The Formosa Quartet brings us a lyrical program of W.A. Mozart’s String Quartet in G major, K. 387 and Antonin Dvorak’s beloved “American.”
The Formosa Quartet
“A marvelously elegant performance full of youthful freshness and exuberance… spellbinding virtuosity.” (BBC Music Magazine)
Winners of both the First Prize and Amadeus Prize at the Wigmore Hall International String Quartet Competition, the Formosa Quartet brings us a lyrical program of W.A. Mozart’s String Quartet in G major, K. 387 and Antonin Dvorak’s beloved “American.” Included on the program is also one of their lively and popular Formosa Sets—collections which include pop, folk, poetry, and jazz arrangements, and, in this concert, featuring Wei-Chieh Lin’s “Rain Night Flower” from Five Taiwanese Folk Songs.
Presented by the Seton Hall University Arts Council & the College of Communication and the Arts as part of their Classical Concert Series.
The Seton Hall University Arts Council supports the integral role of the arts in higher education and their universally recognized status as a hallmark of an educated and humane culture. The Council contributes to the cultural vitality of the campus and to the University’s role in the greater community by fostering and promoting the visual, literary and performing arts, enhancing communication and collaboration among its members.
Voices & Visibility
Selection of this year’s programming was done in accordance with the Seton Hall University Arts Council’s Diversity, Equity and Inclusion cultural programming theme of ‘Voices & Visibility’ and features work from and about groups that have been otherwise historically underrepresented.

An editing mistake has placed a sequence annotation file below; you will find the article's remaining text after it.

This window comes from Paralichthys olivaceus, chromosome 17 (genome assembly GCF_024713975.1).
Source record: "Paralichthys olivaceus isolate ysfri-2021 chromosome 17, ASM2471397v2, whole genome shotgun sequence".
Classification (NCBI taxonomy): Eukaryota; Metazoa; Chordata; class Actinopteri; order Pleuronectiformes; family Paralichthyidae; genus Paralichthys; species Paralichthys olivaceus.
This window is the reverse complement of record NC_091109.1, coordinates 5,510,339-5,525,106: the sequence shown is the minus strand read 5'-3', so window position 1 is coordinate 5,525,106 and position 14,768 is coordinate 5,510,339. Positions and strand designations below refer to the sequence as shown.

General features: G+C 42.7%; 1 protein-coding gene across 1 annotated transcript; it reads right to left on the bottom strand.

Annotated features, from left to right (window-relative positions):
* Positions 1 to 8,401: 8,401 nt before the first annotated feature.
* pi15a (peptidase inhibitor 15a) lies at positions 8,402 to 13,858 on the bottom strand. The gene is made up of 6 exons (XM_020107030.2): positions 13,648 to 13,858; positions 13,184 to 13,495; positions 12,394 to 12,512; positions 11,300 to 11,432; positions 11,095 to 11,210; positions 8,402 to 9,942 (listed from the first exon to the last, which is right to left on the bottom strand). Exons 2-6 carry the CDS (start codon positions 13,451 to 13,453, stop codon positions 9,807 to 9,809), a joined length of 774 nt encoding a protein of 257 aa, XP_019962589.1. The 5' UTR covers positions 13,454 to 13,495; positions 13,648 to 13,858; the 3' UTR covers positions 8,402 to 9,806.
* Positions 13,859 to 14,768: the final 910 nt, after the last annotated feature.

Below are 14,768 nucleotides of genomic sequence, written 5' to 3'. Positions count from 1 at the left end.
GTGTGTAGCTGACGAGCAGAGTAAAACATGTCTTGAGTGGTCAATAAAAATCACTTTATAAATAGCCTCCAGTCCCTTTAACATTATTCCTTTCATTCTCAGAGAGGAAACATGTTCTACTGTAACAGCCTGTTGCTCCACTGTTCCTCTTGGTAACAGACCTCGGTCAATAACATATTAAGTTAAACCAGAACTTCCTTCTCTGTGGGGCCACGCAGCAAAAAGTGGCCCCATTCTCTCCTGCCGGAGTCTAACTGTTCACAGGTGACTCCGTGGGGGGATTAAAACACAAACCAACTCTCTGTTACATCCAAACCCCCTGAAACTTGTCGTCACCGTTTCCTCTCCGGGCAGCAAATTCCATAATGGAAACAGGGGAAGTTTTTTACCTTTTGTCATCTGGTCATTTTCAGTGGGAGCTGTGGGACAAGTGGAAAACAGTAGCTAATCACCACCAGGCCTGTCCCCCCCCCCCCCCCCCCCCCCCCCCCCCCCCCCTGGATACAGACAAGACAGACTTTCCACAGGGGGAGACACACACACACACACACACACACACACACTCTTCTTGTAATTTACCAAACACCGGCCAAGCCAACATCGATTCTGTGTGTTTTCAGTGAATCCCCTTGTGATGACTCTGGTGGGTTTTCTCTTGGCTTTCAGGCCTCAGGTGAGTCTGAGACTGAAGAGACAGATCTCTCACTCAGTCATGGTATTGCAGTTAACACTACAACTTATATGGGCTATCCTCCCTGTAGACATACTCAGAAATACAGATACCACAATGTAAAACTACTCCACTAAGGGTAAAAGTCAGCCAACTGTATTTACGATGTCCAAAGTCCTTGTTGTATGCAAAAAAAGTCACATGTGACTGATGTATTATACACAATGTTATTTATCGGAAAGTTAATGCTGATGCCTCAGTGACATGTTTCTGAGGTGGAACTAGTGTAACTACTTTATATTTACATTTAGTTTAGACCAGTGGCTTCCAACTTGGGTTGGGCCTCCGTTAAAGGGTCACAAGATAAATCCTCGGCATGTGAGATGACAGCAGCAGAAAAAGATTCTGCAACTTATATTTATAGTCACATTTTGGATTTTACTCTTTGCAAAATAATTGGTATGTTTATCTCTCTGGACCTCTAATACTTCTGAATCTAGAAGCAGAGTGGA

Click here for a preview of the Formosa Set, a feature of this upcoming program.
In place of standard program annotation on the Formosa Set, and as part of the Arts Council’s Voices and Visibility theme this year, Dena Levine, Director of Classical Concert Series at Seton Hall Unviersity, asked the artists a few questions about the richness and diversity of their programming.
DL: In our music classes we spend some time teasing out the difference between cultivated and vernacular music, and a little bit of time exploring the richness of music traditions which are not part of music school learning but indigenous to our human cultures. What do you feel audiences and students of music have to gain by an understanding of the differences between these two trajectories?
JASMINE: Differences between cultivated music and vernacular music are best understood through a deeper understanding of each, and I think this latter understanding is the greatest gain. People have an innate ability to observe common characteristics between things, and to then group these commonalities. While categorization is often useful, categories can become fixed boxes in our minds, fostering stereotyping and assumption. “Unboxing” vernacular music might mean discovering its sophistication, sublimity, and nuance. “Unboxing” cultivated music might mean discovering its humanity, groove, and directness of expression. At the same time, a rounded view serves to illuminate clear distinctions between, and heighten contrastive enjoyment of, the two.